NBA

Cory Joseph won’t sulk after being benched by Raptors: ‘That’s un-Canadian-like’

Written by Andrew Kulha

Toronto Raptor’s point guard Cory Joseph has been struggling and his team has been struggling as well.

Starting off the season 8-5, Toronto went on to lose five games in a row, and the Raptors have been an average 3-3 since. Joseph put up 33 points in a win at Brooklyn in mid-January and he had outings of 10 and 15 points in losses to San Antonio and Memphis, respectively. Since then, his numbers have really declined, though, and as a result, so have his minutes.

Joseph only played seven minutes in the loss to Orlando, and he didn’t score a single point. In Toronto’s last game, a 103-95 win over Brooklyn, Joseph didn’t play at all.

The sixth-year pro is obviously seeing his role on the team deteriorate. Surprisingly, it doesn’t seem to be bugging him too much, at least outwardly. After the game against Orlando, Joseph spoke with Ryan Wolstat of the Toronto Sun about head coach Dwane Casey going with Fred Van Fleet in favor of him for much of the game. Per Wolstat, Casey’s reasoning was that Joseph needed a “mental blow”.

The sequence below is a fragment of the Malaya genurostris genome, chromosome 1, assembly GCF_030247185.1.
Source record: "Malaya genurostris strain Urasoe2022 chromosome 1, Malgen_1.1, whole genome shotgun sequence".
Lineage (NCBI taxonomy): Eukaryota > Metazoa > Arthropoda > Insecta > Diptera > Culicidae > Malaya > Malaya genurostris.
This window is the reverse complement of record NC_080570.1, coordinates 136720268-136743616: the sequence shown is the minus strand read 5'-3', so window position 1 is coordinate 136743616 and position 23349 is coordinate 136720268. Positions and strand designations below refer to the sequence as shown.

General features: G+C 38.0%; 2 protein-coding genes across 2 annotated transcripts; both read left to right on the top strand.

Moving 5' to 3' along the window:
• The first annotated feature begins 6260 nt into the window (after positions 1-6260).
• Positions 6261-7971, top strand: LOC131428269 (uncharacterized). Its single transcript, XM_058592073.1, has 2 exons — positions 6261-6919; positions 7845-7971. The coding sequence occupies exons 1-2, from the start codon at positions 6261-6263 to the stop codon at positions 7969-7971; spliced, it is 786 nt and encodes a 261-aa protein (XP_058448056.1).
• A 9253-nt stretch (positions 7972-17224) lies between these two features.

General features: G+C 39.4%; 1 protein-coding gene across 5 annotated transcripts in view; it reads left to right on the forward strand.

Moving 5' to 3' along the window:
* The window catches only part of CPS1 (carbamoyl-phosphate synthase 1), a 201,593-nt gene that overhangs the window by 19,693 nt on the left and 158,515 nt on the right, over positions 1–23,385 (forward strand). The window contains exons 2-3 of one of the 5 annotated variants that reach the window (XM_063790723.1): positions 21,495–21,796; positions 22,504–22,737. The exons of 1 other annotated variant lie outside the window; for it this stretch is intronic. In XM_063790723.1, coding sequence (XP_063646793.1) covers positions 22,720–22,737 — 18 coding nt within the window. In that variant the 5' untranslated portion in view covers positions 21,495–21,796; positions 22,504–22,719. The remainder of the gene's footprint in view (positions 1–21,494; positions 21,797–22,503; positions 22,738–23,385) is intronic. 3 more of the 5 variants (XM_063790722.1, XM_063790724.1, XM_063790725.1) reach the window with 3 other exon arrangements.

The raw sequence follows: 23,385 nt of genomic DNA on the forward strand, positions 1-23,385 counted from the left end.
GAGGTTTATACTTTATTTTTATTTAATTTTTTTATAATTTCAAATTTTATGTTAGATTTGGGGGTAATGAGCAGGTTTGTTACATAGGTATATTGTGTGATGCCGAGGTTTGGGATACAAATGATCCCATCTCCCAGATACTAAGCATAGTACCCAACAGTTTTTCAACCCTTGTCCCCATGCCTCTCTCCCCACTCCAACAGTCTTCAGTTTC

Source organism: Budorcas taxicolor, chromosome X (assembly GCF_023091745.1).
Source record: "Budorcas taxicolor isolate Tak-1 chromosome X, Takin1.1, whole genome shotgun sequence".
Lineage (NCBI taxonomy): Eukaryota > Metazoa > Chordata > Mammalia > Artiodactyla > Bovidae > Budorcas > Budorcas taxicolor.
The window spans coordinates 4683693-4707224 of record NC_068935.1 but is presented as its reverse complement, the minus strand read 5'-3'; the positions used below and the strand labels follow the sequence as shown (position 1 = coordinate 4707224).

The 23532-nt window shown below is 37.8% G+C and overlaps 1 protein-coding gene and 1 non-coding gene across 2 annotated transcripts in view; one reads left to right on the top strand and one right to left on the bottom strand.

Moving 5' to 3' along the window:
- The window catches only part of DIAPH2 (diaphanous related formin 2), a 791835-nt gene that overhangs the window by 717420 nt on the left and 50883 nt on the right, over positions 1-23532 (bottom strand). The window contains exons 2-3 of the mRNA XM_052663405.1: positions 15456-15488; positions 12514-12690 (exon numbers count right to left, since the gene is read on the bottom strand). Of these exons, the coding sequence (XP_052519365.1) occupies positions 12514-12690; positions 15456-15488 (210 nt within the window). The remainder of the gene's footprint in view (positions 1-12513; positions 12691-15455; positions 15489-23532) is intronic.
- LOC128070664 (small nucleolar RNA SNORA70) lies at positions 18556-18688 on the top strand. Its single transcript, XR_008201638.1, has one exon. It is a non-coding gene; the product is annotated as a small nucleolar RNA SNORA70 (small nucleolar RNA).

Joseph didn’t agree with that, but he decided to stay true to his roots in his answer.

“I don’t think I need a mental break. My mind is strong,” Joseph said, per the Toronto Sun. “From my understanding, he wanted to give Fred a shot and you know, give Fred praise. He went in there, played his ass off, and we continued to go with him. He had a hell of a game, you know what I mean? I don’t know why people want me to be like a hater or something, or (sulk). That’s not me. I’m not a hater, nor do I sulk, that’s un-Canadian-like. I don’t do that.”

Joseph is a home-town hero for the Raptors. He played college ball at Texas but he was born in Canada — a country known for its polite nationals.

Canadian’s are notoriously non-haters. They’re the type of people who would apologize for you to something that you did to them, and that’s a great thing. As a whole, Canada is much more laid back than its neighbors down South, and you can see that mentality in Joseph’s response.

He’s not going to trash his teammate, a rookie, and he’s not going to sulk about it like other spoiled veterans may tend to do.

He’s going to deal with it like a true Canadian.

And sure, this is borderline becoming a meme, but his response is respectable none the less.

About the author

Andrew Kulha